HOOVER: In an age of 24-hour video with all these mediums, I wonder if viral video and videos are not holding us to a higher standard of behavior. And that's a good thing.

TAYLOR: And it shouldn't; it shouldn't take viral video to hold these people accountable.

First of all, the president knew about this. The president was aware of the discipline coming down in November when he was suspended three games and got a $50,000 fine. No president of any university is going to watch his basketball team take the floor and their head coach not be there and not understand why he was not there.

So the president, he needs to be held accountable in this as well. The thing -- the question I have, the point I have, so to speak, is the players are in a very tough situation here because as we sit here and we looked at this in the green room earlier, if this would have happened to me, there's no way.

REILLY: Did it?


DEUTSCH: Did anything like this ever happen to you?

TAYLOR: It has happened to me before with a great, great football coach and a guy that I consider a very close personal friend.

HOOVER: You don't have to name him.

DEUTSCH: Were you a professional?

TAYLOR: I was a professional.

REILLY: Name him.


TAYLOR: I have done this before in the media. Jimmy Johnson and I got into it once, Jimmy Johnson, the old legendary Dallas coach.


DEUTSCH: You're a professional, not that that's OK. You're a professional. These are 18-, 19-year-old kids.


TAYLOR: Yes. And it was still wrong for a coach at any level to grab a player or hit a player or anything or for a player to do that in return.

REILLY: What did he do?

TAYLOR: He grabbed me. I pushed him off. He grabbed me again. I pushed him off. I just said don't touch me again. He threw me out of the game, told me I was done.

So, five minutes later, I reluctantly gave him kind of a halfway apology. And all was well. We talked about it, it was done. But these are amateurs.


TAYLOR: I coach youth sports at home. I coach flag football and am around my kids' lacrosse practices and things.

And I hear coaches to 8-, 9-, 10-year-old kids cursing, using the F-word. I have gone up to coaches and told them, look, I don't speak to my kids this way, there's no reason for you to speak to them this way.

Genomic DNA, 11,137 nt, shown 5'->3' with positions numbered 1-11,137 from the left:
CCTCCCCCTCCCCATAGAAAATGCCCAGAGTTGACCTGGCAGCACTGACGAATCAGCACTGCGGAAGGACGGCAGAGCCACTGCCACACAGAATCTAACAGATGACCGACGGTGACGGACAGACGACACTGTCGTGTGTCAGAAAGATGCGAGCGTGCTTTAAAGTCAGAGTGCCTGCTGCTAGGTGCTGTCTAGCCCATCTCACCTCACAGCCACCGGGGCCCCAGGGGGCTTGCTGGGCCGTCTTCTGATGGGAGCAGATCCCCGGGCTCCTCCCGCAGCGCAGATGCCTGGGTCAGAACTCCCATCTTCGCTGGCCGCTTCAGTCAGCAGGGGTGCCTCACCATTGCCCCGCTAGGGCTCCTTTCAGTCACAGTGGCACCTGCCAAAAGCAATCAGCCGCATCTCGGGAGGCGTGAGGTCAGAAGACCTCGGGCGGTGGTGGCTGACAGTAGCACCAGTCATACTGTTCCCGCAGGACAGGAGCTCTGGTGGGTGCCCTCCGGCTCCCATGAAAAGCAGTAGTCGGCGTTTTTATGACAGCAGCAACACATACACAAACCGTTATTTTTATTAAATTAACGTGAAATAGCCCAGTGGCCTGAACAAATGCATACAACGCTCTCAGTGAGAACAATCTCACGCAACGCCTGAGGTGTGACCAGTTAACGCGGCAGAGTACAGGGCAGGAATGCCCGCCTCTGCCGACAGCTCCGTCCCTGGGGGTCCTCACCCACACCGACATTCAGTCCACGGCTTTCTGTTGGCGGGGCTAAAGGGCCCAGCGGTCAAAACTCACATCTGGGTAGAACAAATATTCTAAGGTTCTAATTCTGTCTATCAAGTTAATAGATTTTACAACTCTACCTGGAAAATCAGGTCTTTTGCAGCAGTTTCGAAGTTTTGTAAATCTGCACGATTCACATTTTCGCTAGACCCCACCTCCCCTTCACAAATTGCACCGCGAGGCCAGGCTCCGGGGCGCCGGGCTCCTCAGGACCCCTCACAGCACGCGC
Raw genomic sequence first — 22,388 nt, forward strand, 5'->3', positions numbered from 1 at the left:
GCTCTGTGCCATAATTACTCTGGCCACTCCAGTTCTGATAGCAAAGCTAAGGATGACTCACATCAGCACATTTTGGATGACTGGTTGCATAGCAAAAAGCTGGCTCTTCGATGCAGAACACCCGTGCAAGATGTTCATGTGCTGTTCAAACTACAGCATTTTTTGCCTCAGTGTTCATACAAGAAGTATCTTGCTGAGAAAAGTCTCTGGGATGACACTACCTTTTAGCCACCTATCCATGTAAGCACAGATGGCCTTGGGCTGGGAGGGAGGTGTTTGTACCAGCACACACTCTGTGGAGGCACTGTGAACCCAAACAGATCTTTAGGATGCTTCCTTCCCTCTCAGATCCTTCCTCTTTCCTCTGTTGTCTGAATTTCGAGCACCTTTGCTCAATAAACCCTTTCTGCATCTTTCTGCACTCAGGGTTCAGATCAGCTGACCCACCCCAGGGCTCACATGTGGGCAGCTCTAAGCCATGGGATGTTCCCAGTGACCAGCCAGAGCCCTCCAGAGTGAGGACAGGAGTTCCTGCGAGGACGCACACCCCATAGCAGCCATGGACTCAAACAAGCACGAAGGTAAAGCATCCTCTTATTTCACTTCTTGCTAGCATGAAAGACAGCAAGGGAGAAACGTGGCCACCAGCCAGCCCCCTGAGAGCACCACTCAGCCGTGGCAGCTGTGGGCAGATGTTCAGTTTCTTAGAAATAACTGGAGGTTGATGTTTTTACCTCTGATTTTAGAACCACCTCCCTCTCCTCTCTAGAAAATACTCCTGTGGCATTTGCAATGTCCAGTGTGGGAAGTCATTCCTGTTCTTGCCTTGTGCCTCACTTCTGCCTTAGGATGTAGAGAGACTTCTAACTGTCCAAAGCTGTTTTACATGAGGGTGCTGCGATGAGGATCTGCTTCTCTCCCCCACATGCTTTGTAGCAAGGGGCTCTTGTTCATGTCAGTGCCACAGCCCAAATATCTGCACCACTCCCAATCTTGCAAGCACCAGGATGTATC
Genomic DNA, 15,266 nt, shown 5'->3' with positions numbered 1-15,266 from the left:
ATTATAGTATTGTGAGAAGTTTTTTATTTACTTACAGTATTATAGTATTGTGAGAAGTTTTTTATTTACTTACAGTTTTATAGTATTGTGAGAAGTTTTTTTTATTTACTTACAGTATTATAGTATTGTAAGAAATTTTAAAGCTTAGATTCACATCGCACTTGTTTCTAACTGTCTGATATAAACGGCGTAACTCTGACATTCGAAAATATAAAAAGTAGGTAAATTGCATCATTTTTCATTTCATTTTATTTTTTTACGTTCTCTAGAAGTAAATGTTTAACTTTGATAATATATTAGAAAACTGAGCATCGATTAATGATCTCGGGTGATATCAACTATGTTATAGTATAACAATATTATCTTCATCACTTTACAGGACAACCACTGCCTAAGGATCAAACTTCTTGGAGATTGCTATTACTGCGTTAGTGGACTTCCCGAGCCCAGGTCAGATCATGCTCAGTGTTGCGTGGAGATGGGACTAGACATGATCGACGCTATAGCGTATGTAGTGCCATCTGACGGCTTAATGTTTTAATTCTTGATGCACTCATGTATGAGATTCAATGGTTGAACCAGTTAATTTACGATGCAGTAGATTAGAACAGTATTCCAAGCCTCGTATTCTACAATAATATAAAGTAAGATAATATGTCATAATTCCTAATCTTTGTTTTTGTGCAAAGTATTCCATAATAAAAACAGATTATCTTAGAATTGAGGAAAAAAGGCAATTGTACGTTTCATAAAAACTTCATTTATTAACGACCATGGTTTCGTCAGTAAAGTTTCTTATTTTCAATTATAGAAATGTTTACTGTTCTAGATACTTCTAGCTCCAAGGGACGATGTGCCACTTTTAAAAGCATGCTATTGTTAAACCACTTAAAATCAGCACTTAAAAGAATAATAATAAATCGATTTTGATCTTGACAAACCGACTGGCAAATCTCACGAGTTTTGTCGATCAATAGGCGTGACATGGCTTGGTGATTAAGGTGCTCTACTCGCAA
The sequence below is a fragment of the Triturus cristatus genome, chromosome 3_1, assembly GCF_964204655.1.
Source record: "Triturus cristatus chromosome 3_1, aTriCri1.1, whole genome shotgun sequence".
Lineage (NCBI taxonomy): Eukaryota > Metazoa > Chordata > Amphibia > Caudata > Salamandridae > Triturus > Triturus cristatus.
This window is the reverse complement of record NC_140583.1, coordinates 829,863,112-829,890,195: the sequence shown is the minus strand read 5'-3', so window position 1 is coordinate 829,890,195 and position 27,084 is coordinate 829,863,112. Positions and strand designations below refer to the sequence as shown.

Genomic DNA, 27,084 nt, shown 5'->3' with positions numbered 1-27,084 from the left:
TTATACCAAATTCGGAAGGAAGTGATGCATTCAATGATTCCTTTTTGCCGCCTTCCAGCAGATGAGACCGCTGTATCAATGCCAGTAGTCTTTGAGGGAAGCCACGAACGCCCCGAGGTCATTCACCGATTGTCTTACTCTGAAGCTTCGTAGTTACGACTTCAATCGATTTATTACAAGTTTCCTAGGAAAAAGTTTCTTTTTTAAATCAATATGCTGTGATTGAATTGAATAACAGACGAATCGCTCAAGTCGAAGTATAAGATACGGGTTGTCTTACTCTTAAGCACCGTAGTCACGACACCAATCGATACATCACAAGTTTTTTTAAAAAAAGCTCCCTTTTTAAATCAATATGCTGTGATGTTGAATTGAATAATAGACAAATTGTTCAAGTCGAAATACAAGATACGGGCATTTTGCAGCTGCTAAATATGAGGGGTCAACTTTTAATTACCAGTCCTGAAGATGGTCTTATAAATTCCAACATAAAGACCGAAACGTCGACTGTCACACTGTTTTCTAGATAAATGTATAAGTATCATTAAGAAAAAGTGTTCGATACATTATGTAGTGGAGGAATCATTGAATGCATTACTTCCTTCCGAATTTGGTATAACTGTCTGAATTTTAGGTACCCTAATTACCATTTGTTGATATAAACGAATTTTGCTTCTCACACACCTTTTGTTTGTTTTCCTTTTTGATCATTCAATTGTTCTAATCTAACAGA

For it to get to a point where it becomes violent like this, it's a shame that a video had to come out for this guy to be fired, not in November, but ESPN did it yesterday. And we finally got this guy fired.

DEUTSCH: But it's not just the violence. There seemed to be F- words in there.

HOOVER: They were epithets. They were homophobic epithets.

DEUTSCH: Derogatory to gays. That alone, if you use the N-word, you would be fired, as well you should be. I mean, this is atrocious.

MENENDEZ: Well, while we're on the topic of gay rights, we have an unlikely ally. We have Bill O'Reilly taking Rush Limbaugh and his compatriot Laura Ingraham to task. Let's take a listen.


BILL O'REILLY, HOST, "THE O'REILLY FACTOR": The compelling argument is on the side of homosexuals. That's where the compelling argument is. We're Americans. We just want to be treated like everybody else. That is a compelling argument, and to deny that, you have to have a very strong argument on the other side.


O'REILLY: And the other side hasn't been able to do anything but thump the Bible.

RUSH LIMBAUGH, RADIO TALK SHOW HOST: How many of you who watch FOX are Bible thumpers? Do you think there are any "Bible thumpers" that watch FOX? Because last night, you were sort of marginalized on "The Factor."

LAURA INGRAHAM, RADIO TALK SHOW HOST: I think when you said they have to do more than Bible thump, I don't think you really needed to say that.


O'REILLY: Wait, wait, wait. No, no, no, we're going to get very specific, as I told you before you went on the air.

INGRAHAM: Yes. I am going to get specific. If you let me talk, I will get specific. Can I finish my sentence?



O'REILLY: Because you made two statements that are fallacious. And I'm going to correct them.

There's no feud between me and Limbaugh. I don't talk to Limbaugh, I have never said anything about Limbaugh on this program.


INGRAHAM: I'm talking about the feud about the issue.



MENENDEZ: Don't you miss the paternalism of Bill O'Reilly?

HOOVER: You and I both have had great days with Bill O'Reilly.

MENENDEZ: But this is a growing pains for the right. It's an important conversation, and it's one it's time for them to have.

HOOVER: I have been working on this issue from the center-right for a long time.

The truth is there's no -- people like to say there's a civil war in the GOP. You know, people in the GOP, they know there's no civil war. The truth is, this is way more of a generational issue than it is a partisan issue. If you take -- 52 percent of Republicans under the age of 50 are in favor of same-sex marriage. This is more much generational.


HOOVER: Day by day, they're dropping one by one. We had Rob Portman, and now we have Mark Kirk. Then you have perhaps Senator Murkowski and Susan Collins who seem to be thinking about this as well.